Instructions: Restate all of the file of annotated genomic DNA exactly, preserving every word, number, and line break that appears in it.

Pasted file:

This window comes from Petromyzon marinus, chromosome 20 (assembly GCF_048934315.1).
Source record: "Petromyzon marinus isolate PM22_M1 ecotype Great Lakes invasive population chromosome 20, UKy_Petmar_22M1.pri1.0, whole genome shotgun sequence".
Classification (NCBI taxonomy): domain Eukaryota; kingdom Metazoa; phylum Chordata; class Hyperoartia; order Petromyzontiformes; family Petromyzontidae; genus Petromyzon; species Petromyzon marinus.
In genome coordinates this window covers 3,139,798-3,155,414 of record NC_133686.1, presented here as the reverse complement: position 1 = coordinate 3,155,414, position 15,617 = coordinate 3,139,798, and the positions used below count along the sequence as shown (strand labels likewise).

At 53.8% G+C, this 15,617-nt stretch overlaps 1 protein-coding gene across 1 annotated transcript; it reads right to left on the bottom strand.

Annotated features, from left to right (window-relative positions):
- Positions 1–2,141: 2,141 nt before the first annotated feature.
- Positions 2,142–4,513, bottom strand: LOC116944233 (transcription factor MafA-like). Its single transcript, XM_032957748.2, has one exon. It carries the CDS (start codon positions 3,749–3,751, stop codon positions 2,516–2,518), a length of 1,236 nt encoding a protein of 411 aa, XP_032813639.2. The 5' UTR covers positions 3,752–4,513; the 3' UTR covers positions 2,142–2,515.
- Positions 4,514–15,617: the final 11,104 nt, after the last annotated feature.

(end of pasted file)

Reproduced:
This window comes from Petromyzon marinus, chromosome 20 (assembly GCF_048934315.1).
Source record: "Petromyzon marinus isolate PM22_M1 ecotype Great Lakes invasive population chromosome 20, UKy_Petmar_22M1.pri1.0, whole genome shotgun sequence".
Classification (NCBI taxonomy): domain Eukaryota; kingdom Metazoa; phylum Chordata; class Hyperoartia; order Petromyzontiformes; family Petromyzontidae; genus Petromyzon; species Petromyzon marinus.
In genome coordinates this window covers 3,139,798-3,155,414 of record NC_133686.1, presented here as the reverse complement: position 1 = coordinate 3,155,414, position 15,617 = coordinate 3,139,798, and the positions used below count along the sequence as shown (strand labels likewise).

At 53.8% G+C, this 15,617-nt stretch overlaps 1 protein-coding gene across 1 annotated transcript; it reads right to left on the bottom strand.

Annotated features, from left to right (window-relative positions):
- Positions 1–2,141: 2,141 nt before the first annotated feature.
- Positions 2,142–4,513, bottom strand: LOC116944233 (transcription factor MafA-like). Its single transcript, XM_032957748.2, has one exon. It carries the CDS (start codon positions 3,749–3,751, stop codon positions 2,516–2,518), a length of 1,236 nt encoding a protein of 411 aa, XP_032813639.2. The 5' UTR covers positions 3,752–4,513; the 3' UTR covers positions 2,142–2,515.
- Positions 4,514–15,617: the final 11,104 nt, after the last annotated feature.